Places in History

A Strictly Segregated Watering Hole of British Rangoon

By Wei Yan Aung 8 July 2020

One of the symbolic landmarks of discrimination during the colonial period in Myanmar—then Burma—is the Pegu Club, which sits at the corner of Pyay Road and Sagarwar Street, opposite the Russian Embassy in Yangon—then Rangoon.

The original building was opened in Cantonment Garden near the Shwedagon Pagoda in 1871 and was moved to the current site in 1882.

Burmese and other Asians were barred from entering the magnificent two-story teak building and its green, spacious premises. The club became the epitome of racism and racial discrimination in British Burma. Not even people of mixed race—with British and Burmese parents—had access to the club.

Club members included British administrative officials, military officials and businessmen, and the club was even referred to as “the Pegu Club government.”

The list of guests at the gentlemen’s club included acclaimed novelist Rudyard Kipling, who visited the club in 1889. At the club, he met some of the British who had occupied Upper Myanmar four years prior. The meeting inspired him to write his famous poem “Mandalay” in 1890.

Sitting on Pyay Road, Pegu Club was easily accessible and also safe, as it was close to the Governor’s House. It was a recreation center for its 300-plus members to relax and socialize, with facilities to play billiards, tennis, poker and so on. The gin-based cocktail named after the club later gained international popularity.

An interior view of the newly restored Pegu Club on May 30, 2019. / Aung Kyaw Htet / The Irrawaddy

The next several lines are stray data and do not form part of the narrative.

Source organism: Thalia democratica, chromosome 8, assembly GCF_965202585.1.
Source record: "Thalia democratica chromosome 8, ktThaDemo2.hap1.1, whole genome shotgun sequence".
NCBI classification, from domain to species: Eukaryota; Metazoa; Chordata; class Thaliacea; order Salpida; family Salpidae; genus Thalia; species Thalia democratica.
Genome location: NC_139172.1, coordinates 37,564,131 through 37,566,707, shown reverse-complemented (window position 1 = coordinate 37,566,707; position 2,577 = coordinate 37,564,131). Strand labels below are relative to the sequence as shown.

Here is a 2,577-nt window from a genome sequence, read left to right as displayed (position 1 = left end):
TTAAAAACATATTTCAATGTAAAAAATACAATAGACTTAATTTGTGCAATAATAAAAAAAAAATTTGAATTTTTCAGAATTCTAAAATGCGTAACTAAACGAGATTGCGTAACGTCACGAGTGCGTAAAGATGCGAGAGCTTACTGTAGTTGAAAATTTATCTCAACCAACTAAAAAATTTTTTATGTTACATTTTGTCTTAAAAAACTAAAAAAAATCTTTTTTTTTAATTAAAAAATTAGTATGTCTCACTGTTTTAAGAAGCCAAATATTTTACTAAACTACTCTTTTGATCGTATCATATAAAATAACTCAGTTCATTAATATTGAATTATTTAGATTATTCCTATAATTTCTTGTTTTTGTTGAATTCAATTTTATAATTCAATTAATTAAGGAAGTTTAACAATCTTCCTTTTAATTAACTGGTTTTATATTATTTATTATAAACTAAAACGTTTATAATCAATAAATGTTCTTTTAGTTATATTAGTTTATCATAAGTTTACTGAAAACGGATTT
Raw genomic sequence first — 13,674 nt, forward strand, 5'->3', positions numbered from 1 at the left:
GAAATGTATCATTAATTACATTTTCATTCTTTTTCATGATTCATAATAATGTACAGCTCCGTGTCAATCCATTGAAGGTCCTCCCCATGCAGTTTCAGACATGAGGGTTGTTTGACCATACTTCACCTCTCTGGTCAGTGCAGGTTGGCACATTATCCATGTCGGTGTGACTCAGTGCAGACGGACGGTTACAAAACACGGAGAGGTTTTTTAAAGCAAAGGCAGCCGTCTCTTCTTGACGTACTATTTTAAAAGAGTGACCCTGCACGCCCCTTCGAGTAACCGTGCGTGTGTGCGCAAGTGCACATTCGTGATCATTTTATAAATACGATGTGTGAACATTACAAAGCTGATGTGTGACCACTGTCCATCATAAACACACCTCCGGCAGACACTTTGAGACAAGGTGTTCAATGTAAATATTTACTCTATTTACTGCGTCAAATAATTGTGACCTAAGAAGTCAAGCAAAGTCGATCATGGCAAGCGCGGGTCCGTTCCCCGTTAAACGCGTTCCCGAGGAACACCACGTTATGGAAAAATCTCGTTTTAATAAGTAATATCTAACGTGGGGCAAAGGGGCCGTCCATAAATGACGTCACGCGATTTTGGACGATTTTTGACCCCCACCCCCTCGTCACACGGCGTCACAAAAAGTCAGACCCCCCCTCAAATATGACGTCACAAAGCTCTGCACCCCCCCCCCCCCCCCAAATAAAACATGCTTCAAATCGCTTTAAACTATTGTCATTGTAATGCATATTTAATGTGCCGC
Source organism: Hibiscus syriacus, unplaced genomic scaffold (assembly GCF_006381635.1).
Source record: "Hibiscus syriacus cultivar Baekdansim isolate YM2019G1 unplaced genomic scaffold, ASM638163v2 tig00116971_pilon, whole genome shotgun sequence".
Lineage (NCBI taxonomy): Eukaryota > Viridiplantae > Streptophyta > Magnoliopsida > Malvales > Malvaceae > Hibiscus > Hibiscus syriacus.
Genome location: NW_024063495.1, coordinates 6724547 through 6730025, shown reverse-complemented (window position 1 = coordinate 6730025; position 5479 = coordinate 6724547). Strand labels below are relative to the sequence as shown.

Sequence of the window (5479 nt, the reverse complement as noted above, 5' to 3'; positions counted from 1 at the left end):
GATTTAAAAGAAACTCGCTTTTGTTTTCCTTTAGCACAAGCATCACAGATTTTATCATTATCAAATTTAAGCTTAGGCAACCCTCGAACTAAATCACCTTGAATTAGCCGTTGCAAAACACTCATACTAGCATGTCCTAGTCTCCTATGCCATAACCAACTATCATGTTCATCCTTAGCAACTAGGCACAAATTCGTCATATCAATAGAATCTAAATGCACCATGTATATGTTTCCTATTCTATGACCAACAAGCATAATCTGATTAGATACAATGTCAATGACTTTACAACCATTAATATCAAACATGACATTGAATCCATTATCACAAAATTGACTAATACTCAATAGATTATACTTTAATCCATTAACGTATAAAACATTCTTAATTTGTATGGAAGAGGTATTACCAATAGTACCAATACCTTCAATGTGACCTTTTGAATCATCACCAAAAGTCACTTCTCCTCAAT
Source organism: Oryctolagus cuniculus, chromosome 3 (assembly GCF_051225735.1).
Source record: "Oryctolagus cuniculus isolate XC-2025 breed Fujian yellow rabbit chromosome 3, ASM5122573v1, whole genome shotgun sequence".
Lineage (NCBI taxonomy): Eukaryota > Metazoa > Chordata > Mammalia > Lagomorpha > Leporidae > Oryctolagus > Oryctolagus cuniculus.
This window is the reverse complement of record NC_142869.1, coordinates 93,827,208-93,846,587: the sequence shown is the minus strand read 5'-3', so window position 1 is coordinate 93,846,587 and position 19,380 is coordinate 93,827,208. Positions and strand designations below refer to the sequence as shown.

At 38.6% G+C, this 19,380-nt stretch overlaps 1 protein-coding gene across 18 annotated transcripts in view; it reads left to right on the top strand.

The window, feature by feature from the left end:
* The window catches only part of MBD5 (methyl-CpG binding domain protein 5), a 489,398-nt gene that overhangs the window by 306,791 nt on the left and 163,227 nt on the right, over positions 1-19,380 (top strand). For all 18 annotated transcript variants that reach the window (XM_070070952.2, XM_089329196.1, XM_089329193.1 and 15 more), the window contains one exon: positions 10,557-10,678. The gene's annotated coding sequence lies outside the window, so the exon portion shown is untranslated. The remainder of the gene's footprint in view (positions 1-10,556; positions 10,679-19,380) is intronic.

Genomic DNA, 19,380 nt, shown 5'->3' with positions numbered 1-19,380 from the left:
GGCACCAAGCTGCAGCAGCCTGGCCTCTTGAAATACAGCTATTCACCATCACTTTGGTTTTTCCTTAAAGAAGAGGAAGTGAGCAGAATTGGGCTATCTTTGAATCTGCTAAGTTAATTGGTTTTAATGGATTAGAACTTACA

The club was the exclusive world of the British on Myanmar’s soil, packed only with British who came to dance or dine, merchants who sought legal advice from British lawyers and British government officials who discussed political affairs.

One British official, Maurice Collis, proposed that Myanmar people should be allowed to join the club but the idea was resoundingly rejected by club members.

The club slogan was “All gentlemen interested in general society are eligible.” However, even Sir Maung Khin and Sir J A Maung Gyi did not have access to the Pegu Club, despite the fact that both completed law degrees in England and were knighted. The former was the first Burmese national home affairs minister and the latter was the only Burmese governor of the colonial government.

In addition to the Pegu Club, Burmese people were not allowed at the Gymkhana Club, the Boat Club or the Rangoon Golf Club and also faced discrimination on public transport. After the British left Myanmar following World War II, Burmese people still did not have access to the Pegu Club.

During the Japanese Occupation, the club became the Officer’s Club for Japanese military officers. The Pegu Club cocktail was no longer available but was replaced by geishas. Japanese officials relaxed in the Prince of Wales Great Hall, added to the main building to mark the visit of the prince, later King Edward VIII, in 1921, but Burmese people were still prohibited from entering the club.

An inner courtyard at the Pegu Club. / Aung Kyaw Htet / The Irrawaddy

After World War II, the club was used by officers of Britain’s Royal Air Force. Burmese people were able to join many colonial-era associations after the war, including the Pegu Club. The Indian staff remained at the club to serve the guests.

However, the club was nationalized in 1965 by the Revolutionary Council of Burma’s military regime, and what had been the rendezvous of society’s elite for some 80 years was transformed into a barracks.

The Pegu Club then sank into obscurity in the early 2000s and was left to ruin until it was leased by KT Group, which undertook extensive restorations with guidance from the Yangon Heritage Trust in 2018. The following year, the Yangon Heritage Trust installed one of its distinct blue plaques at the 137-year-old club to mark its history and significance.

Translated from Burmese by Thet Ko Ko.

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